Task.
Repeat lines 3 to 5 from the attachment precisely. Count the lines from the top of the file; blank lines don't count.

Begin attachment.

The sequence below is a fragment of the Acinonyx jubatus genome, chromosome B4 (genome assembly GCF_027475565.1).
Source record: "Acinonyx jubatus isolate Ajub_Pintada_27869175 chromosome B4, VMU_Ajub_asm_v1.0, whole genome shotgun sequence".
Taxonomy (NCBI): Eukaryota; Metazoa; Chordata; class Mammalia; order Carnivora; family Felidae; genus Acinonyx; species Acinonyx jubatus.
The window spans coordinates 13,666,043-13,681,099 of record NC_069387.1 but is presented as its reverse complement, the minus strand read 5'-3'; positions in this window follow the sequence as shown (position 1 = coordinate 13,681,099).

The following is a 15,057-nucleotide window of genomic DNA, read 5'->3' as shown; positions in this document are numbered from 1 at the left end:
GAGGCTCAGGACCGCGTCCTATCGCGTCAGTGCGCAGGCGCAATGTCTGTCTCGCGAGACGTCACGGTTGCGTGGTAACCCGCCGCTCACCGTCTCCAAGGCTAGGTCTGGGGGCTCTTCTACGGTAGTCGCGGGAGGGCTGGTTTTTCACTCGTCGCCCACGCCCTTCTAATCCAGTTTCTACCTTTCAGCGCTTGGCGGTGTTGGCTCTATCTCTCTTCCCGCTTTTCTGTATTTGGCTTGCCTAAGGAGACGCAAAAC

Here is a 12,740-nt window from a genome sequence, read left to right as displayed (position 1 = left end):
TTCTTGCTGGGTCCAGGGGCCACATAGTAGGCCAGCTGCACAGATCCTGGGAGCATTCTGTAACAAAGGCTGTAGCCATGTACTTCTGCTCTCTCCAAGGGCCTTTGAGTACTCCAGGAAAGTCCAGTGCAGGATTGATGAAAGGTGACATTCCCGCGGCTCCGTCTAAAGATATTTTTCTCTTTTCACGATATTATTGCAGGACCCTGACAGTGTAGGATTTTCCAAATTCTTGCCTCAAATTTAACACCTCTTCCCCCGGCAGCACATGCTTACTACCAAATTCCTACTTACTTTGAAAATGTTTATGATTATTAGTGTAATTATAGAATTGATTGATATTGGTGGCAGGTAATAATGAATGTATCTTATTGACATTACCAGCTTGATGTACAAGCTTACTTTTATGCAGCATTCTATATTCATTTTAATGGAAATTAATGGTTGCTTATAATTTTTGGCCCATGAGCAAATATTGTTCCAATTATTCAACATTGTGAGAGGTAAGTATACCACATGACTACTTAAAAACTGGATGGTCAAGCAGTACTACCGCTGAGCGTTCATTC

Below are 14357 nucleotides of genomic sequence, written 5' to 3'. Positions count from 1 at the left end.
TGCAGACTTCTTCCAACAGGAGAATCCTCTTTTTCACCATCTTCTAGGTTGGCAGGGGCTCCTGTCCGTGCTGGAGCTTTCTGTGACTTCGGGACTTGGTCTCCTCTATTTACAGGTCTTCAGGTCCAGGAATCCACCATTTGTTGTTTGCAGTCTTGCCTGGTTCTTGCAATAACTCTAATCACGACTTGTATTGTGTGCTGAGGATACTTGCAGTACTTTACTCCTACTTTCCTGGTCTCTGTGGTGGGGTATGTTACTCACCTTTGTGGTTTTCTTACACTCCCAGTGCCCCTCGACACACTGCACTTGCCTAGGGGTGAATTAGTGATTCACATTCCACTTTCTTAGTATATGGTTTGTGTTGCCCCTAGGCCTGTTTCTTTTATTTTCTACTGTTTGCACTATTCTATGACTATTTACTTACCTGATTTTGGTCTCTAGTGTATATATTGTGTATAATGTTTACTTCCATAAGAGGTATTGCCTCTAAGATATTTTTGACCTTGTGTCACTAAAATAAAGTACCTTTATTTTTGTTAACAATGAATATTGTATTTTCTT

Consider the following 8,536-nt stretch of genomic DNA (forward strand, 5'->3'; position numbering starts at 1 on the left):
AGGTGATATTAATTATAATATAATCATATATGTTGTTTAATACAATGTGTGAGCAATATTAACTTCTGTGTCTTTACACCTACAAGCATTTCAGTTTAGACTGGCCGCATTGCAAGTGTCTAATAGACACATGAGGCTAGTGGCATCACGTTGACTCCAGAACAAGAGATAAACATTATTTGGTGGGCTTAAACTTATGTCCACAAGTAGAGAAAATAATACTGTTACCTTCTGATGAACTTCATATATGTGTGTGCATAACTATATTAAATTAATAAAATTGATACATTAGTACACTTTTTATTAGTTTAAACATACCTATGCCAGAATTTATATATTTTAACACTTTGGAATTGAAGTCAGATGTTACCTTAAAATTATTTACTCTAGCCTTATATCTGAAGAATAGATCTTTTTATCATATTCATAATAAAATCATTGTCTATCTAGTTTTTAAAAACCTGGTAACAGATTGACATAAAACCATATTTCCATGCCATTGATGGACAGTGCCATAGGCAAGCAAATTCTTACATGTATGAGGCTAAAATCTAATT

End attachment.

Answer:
Taxonomy (NCBI): Eukaryota; Metazoa; Chordata; class Mammalia; order Carnivora; family Felidae; genus Acinonyx; species Acinonyx jubatus.
The window spans coordinates 13,666,043-13,681,099 of record NC_069387.1 but is presented as its reverse complement, the minus strand read 5'-3'; positions in this window follow the sequence as shown (position 1 = coordinate 13,681,099).

The following is a 15,057-nucleotide window of genomic DNA, read 5'->3' as shown; positions in this document are numbered from 1 at the left end: